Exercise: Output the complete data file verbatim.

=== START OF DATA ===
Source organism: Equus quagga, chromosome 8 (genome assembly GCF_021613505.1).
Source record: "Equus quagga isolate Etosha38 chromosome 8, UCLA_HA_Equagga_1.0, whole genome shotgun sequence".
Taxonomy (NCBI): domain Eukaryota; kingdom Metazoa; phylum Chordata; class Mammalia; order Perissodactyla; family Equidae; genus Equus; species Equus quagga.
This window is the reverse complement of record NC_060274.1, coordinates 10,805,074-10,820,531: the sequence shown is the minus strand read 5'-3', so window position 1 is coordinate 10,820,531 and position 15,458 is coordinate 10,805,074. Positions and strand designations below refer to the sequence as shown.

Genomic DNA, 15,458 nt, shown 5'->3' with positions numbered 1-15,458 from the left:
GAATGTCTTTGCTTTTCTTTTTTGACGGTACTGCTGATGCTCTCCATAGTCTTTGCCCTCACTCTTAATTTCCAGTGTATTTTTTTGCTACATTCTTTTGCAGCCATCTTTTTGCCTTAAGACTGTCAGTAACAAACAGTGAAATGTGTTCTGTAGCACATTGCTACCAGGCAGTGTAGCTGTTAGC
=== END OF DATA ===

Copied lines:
Source organism: Equus quagga, chromosome 8 (genome assembly GCF_021613505.1).
Source record: "Equus quagga isolate Etosha38 chromosome 8, UCLA_HA_Equagga_1.0, whole genome shotgun sequence".
Taxonomy (NCBI): domain Eukaryota; kingdom Metazoa; phylum Chordata; class Mammalia; order Perissodactyla; family Equidae; genus Equus; species Equus quagga.
This window is the reverse complement of record NC_060274.1, coordinates 10,805,074-10,820,531: the sequence shown is the minus strand read 5'-3', so window position 1 is coordinate 10,820,531 and position 15,458 is coordinate 10,805,074. Positions and strand designations below refer to the sequence as shown.

Genomic DNA, 15,458 nt, shown 5'->3' with positions numbered 1-15,458 from the left:
GAATGTCTTTGCTTTTCTTTTTTGACGGTACTGCTGATGCTCTCCATAGTCTTTGCCCTCACTCTTAATTTCCAGTGTATTTTTTTGCTACATTCTTTTGCAGCCATCTTTTTGCCTTAAGACTGTCAGTAACAAACAGTGAAATGTGTTCTGTAGCACATTGCTACCAGGCAGTGTAGCTGTTAGC